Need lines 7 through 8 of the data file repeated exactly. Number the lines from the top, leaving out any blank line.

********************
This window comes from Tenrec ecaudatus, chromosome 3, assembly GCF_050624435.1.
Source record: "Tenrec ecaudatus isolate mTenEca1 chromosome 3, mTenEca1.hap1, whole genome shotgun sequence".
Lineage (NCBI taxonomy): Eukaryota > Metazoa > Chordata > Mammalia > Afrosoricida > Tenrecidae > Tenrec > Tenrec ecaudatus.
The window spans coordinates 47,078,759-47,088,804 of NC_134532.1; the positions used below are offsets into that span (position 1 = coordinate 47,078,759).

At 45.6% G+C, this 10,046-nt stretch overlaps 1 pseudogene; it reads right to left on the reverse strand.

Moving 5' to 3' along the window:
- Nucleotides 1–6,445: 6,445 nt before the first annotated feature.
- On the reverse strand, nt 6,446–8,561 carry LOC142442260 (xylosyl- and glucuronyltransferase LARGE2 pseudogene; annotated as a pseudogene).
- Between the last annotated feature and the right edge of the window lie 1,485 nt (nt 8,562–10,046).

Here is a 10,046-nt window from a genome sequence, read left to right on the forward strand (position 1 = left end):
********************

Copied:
- Nucleotides 1–6,445: 6,445 nt before the first annotated feature.
- On the reverse strand, nt 6,446–8,561 carry LOC142442260 (xylosyl- and glucuronyltransferase LARGE2 pseudogene; annotated as a pseudogene).